By Eric James & Memuna Forna
In a recent article, Africa was described as the ‘last bastion of anti-competitive business practices’. At the rate that Sierra Leone is going, we will be left holding the flag. There is a very good Draft Competition Bill that has been gathering dust in the Law Officers Department for years, and we are all paying the price for an insufficiently regulated private sector that is hamstrung by cartels, price-fixing, and the inevitable market inefficiencies.
Sierra Leone’s straitened circumstances have been half a century in the making, but the present government has the opportunity to deliver relatively quick and genuinely sustainable solutions to some of the most immediate economic problems – many of our social problems too – by implementing Competition (Antitrust) Laws, and at the same time introducing a package of measures to boost the competitiveness of the domestic private sector.
Sierra Leone describes itself as a liberal market. This means that consumers have the right to expect businesses to compete for customers by acting as rivals – offering say, lower prices or better goods and services than the competition. When they agree to set the same price for their goods or services, it means the customer is forced to buy at that price. Take this fictional example: Two suppliers of cement in Sierra Leone are engaged in tough competition, undercutting each other to attract customers. One day, the manager at one company calls the other and says: “Both our profits are declining because we have been lowering prices to drive traffic away from each other – why don’t we agree on a price to charge customers so we can both be sure to make a profit?” The other manager agrees, and both the companies raise prices from Le 40,000 to Le 50,000. Given no other options, consumers are forced to buy their cement at Le 50,000.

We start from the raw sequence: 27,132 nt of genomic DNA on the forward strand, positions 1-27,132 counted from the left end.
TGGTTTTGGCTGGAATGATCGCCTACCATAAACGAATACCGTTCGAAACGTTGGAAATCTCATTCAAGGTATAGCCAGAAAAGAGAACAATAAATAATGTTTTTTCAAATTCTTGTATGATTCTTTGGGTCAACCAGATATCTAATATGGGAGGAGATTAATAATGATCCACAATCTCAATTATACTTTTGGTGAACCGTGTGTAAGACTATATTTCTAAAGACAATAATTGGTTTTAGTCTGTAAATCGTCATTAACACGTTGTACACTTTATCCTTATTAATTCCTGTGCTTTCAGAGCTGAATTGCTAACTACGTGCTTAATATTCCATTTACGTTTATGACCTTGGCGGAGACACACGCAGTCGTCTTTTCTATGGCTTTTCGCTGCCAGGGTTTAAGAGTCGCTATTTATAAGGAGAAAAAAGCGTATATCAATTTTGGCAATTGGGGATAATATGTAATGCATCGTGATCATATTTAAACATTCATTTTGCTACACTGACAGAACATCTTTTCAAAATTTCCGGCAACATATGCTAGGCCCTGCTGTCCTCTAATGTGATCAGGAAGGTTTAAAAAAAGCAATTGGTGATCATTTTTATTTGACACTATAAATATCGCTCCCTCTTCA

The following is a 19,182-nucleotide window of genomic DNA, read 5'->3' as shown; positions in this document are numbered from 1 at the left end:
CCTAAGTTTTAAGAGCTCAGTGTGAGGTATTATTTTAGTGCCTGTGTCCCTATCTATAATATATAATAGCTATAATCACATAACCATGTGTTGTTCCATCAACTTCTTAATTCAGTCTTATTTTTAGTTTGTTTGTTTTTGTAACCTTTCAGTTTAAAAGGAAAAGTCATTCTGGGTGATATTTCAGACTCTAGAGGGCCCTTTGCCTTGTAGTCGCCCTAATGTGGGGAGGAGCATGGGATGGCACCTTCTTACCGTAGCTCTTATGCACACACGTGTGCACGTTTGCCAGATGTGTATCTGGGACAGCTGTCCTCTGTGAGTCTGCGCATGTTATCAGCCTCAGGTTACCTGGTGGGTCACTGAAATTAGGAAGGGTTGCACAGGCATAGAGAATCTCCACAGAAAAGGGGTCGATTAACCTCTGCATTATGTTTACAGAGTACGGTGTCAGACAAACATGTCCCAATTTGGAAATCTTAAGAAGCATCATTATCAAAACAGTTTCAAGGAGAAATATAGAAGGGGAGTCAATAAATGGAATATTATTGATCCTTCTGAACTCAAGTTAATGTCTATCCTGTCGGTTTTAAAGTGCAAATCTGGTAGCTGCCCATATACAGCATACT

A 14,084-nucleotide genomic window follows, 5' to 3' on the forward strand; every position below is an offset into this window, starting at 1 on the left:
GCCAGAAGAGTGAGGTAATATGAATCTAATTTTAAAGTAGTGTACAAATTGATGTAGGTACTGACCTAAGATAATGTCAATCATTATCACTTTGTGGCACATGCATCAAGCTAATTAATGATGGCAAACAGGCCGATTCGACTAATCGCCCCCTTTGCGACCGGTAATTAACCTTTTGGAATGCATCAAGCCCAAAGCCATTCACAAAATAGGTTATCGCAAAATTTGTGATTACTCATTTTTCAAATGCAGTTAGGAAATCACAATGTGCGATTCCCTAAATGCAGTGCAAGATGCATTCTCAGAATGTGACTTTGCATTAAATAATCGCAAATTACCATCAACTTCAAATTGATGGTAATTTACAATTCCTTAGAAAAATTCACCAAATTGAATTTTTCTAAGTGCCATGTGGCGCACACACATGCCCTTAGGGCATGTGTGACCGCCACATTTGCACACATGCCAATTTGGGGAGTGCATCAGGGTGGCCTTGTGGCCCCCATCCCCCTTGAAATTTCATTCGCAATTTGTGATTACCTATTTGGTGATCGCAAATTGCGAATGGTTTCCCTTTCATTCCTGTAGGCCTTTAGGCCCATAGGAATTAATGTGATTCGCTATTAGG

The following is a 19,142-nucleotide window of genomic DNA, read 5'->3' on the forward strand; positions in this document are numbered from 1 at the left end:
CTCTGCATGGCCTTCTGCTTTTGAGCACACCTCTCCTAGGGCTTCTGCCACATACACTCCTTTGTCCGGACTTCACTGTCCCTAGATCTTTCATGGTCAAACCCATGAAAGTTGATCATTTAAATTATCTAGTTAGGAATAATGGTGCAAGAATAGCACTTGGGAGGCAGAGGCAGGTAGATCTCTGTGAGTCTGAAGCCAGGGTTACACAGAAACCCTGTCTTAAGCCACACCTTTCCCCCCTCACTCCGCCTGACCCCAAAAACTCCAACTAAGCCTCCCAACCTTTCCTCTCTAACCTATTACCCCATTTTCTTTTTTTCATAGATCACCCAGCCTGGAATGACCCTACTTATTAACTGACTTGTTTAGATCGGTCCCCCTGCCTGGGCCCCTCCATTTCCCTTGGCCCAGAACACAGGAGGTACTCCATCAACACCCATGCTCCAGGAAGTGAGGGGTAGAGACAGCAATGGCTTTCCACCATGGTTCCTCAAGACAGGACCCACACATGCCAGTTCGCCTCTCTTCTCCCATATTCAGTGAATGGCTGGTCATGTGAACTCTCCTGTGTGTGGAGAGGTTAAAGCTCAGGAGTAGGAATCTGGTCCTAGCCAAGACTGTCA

This is called price fixing and it hurts the consumer by invariably raising prices. In around 150 countries it is against the law. Sierra Leone is one of the remaining few countries that still allow it. Anti-competitive practices to gain an unfair advantage in the market can take other forms – abuse of monopoly or dominance, predatory-pricing etc.
As well as raising prices, these practices have contributed to the limited development of the private sector. We should have an economy powered by creative and progressive small and medium enterprises, taking advantage of the opportunities being promoted so readily to foreign investors. Instead, we have an economy largely characterised by unproductive businesses that do not develop skills, encourage innovation or develop the domestic market.
On the other hand, well-designed competition law and effective enforcement also protects the consumer’s interests, promotes growth and employment while making economies more flexible and innovative. It creates possibilities for us to have our own business champions, removes barriers that protect entrenched elites and reduces opportunities for corruption.